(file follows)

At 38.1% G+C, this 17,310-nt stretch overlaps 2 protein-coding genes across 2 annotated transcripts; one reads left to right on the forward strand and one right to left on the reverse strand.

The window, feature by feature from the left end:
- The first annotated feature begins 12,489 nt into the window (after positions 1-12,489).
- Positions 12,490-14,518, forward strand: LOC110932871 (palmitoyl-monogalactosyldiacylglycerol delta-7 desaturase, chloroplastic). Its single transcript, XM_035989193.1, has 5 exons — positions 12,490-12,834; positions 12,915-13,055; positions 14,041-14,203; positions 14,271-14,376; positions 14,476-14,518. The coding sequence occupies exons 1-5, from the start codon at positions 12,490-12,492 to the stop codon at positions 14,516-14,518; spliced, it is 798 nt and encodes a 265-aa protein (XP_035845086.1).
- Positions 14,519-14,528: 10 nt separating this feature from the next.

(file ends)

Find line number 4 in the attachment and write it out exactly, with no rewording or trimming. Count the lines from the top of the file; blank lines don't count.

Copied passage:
- Positions 12,490-14,518, forward strand: LOC110932871 (palmitoyl-monogalactosyldiacylglycerol delta-7 desaturase, chloroplastic). Its single transcript, XM_035989193.1, has 5 exons — positions 12,490-12,834; positions 12,915-13,055; positions 14,041-14,203; positions 14,271-14,376; positions 14,476-14,518. The coding sequence occupies exons 1-5, from the start codon at positions 12,490-12,492 to the stop codon at positions 14,516-14,518; spliced, it is 798 nt and encodes a 265-aa protein (XP_035845086.1).